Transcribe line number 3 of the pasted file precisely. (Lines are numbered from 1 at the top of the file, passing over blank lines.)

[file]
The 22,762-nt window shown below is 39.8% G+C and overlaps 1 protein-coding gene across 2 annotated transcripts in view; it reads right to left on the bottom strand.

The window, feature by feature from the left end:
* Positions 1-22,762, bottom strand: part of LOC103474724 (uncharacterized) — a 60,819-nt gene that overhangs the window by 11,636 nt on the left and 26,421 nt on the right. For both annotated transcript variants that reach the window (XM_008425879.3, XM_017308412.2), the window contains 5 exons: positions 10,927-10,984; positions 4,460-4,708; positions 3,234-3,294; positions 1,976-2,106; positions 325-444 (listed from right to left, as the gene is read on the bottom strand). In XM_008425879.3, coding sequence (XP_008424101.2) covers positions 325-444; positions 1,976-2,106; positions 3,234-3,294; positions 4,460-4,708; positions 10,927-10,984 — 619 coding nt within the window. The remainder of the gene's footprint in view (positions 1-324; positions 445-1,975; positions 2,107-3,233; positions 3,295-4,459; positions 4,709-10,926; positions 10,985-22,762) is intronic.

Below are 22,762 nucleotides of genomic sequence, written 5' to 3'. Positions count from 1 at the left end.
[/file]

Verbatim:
* Positions 1-22,762, bottom strand: part of LOC103474724 (uncharacterized) — a 60,819-nt gene that overhangs the window by 11,636 nt on the left and 26,421 nt on the right. For both annotated transcript variants that reach the window (XM_008425879.3, XM_017308412.2), the window contains 5 exons: positions 10,927-10,984; positions 4,460-4,708; positions 3,234-3,294; positions 1,976-2,106; positions 325-444 (listed from right to left, as the gene is read on the bottom strand). In XM_008425879.3, coding sequence (XP_008424101.2) covers positions 325-444; positions 1,976-2,106; positions 3,234-3,294; positions 4,460-4,708; positions 10,927-10,984 — 619 coding nt within the window. The remainder of the gene's footprint in view (positions 1-324; positions 445-1,975; positions 2,107-3,233; positions 3,295-4,459; positions 4,709-10,926; positions 10,985-22,762) is intronic.